Junior Youth Raise over $800 for Children’s Orphanage in Africa

October 2012 — It was a lovely Spring day in Canberra and people flocked to a home in one of the southern suburbs to a Sock Monkey Party! As they entered the living room, a table full of sock monkeys  of all colours and patterns greeted them. Each one had a tag with a name chosen by the person who made it, and the caption, “Thank you for buying me. All of the money will go towards Cotlands, an orphanage in Africa for children affected by AIDS.”

The monkeys were all made by a small group of Junior Youth and some friends who wanted to do something as part of the service component of the Spiritual Empowerment Program which they are part of.  This is a Bahá’í inspired social and economic development program open to all young people between the ages of 11 and 15, and which builds capacity for service to humanity, releasing the idealism of youth for a purposeful and constructive life.  Through their individual development young people then contribute to social transformation in their communities.

Some of the girls in this particular group had never even threaded a needle before, but this didn’t deter them from learning how to sew for the first time because they were inspired to use this skill to raise money for the orphanage they had learned about. The two animators of the Group encouraged and assisted them in their efforts, but the decision about taking up this service project was one the girls made themselves. This is because the role of an animator  is not so much one of a teacher or even a leader, but a facilitator of the participants’ learning through action.

When asked why they chose this particular service project, Amelia Ishikawa, one of the animators, explained that a friend who had spent a year as a volunteer at the orphanage had spoken about her experiences there and her story had touched their hearts.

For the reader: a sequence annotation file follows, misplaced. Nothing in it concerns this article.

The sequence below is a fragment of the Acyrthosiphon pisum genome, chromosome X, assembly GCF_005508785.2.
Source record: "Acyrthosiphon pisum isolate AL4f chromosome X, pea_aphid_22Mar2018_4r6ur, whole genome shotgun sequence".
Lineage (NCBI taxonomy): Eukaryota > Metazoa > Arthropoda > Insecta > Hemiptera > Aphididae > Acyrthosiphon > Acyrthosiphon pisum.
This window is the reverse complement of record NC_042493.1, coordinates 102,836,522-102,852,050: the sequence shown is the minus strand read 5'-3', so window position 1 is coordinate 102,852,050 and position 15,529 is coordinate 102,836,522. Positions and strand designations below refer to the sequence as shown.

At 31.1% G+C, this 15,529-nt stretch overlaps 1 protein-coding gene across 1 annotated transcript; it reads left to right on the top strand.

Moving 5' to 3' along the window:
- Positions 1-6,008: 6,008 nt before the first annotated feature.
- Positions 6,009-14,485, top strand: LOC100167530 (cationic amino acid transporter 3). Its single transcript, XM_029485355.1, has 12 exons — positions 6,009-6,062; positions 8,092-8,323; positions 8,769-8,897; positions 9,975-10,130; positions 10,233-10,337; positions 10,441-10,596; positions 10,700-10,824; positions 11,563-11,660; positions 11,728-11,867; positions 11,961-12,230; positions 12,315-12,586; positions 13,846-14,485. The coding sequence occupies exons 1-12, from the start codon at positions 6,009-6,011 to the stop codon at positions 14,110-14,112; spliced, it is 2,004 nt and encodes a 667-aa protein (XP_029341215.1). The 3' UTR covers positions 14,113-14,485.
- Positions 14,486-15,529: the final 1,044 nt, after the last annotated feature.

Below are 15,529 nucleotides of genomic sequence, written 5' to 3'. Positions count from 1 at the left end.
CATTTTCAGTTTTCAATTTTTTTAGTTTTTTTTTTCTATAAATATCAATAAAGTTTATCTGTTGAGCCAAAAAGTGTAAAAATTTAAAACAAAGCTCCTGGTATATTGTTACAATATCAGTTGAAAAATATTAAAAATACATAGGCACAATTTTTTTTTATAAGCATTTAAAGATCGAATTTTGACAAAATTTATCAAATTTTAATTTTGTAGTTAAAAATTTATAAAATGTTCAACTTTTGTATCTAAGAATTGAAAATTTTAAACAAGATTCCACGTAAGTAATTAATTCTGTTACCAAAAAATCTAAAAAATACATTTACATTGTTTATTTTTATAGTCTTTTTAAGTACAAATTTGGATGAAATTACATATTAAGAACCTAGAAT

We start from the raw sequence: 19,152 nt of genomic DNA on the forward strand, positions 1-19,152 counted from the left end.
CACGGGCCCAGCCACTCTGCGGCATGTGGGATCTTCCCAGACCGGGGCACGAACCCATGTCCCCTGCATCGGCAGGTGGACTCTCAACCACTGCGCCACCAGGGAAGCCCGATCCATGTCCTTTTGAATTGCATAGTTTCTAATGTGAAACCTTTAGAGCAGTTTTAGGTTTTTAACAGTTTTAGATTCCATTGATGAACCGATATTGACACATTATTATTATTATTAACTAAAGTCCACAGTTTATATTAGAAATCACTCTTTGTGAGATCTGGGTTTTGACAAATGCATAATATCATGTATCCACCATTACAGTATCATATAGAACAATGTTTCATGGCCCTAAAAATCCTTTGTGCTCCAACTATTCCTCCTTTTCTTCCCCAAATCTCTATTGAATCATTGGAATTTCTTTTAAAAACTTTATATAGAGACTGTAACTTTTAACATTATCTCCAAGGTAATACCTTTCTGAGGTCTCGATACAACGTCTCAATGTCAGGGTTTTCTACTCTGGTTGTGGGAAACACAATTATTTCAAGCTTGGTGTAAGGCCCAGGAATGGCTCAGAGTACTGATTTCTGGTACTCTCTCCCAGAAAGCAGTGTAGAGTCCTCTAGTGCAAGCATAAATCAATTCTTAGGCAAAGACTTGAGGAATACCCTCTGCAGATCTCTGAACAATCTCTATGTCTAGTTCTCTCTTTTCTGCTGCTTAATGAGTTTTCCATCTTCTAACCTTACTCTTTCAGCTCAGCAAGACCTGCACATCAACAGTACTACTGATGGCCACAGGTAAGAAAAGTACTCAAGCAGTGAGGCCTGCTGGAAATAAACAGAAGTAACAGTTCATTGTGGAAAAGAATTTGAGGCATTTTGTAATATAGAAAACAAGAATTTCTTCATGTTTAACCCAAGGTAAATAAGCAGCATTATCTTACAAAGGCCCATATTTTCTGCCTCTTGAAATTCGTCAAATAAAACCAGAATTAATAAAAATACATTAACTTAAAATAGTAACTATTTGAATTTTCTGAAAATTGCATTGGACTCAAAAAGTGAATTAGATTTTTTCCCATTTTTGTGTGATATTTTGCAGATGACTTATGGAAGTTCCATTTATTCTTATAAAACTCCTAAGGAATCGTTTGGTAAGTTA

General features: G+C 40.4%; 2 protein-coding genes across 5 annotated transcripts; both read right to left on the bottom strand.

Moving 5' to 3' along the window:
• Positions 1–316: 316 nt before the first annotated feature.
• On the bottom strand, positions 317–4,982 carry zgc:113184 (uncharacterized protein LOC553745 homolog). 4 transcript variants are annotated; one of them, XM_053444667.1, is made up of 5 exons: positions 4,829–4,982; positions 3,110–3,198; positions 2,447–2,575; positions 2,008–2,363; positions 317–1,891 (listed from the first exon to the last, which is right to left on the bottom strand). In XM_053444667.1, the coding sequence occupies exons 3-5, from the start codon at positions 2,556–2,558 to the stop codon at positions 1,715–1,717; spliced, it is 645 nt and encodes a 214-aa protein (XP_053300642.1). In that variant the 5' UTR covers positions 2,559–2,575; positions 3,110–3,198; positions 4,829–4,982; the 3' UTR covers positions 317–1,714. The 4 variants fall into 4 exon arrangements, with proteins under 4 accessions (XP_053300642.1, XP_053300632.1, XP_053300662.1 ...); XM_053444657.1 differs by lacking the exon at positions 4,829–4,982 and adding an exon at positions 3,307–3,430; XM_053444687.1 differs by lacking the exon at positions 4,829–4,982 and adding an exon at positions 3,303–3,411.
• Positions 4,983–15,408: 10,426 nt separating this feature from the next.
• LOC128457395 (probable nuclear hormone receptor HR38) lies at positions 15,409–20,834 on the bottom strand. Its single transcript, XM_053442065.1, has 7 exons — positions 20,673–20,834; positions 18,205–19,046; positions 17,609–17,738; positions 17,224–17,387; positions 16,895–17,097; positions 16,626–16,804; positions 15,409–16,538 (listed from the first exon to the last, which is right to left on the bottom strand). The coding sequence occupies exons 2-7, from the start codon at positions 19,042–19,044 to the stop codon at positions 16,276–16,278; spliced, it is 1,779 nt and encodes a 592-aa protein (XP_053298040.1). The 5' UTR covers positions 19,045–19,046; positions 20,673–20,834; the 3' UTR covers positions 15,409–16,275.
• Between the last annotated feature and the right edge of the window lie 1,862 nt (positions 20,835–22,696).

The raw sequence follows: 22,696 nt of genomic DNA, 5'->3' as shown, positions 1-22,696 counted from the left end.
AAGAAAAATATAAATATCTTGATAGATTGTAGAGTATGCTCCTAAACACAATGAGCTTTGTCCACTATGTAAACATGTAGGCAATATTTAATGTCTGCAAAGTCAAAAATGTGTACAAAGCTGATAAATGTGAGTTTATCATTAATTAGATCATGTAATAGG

In a matter of weeks, 50 monkeys were cut up, stuffed and sewn, and each was sold for $15. The money raised will be used to buy needed items (medicines, toiletries, clothes, etc) for the children at the Cotlands orphanages in South Africa. But, not content with just selling the monkeys, the girls also organised an afternoon tea, making their own cakes and cookies for the guests in exchange for a gold coin donation. In this way their initiative and resourcefulness has raised over $800 to assist in the important work being carried out by the orphanages for the children in their care.

Each monkey purchased thus carries with it this story of compassion and hope for the future and shows that every act of service, no matter how small, can have powerful effects.


Three adorable sock monkeys

Each handmade monkey sold for $15

Jasmine Hayter, Gina, Emily Faniyan and Juliette Deme and the two animators, Amelia Ishikawa (extreme right) and Veronica Blanpain (extreme left)

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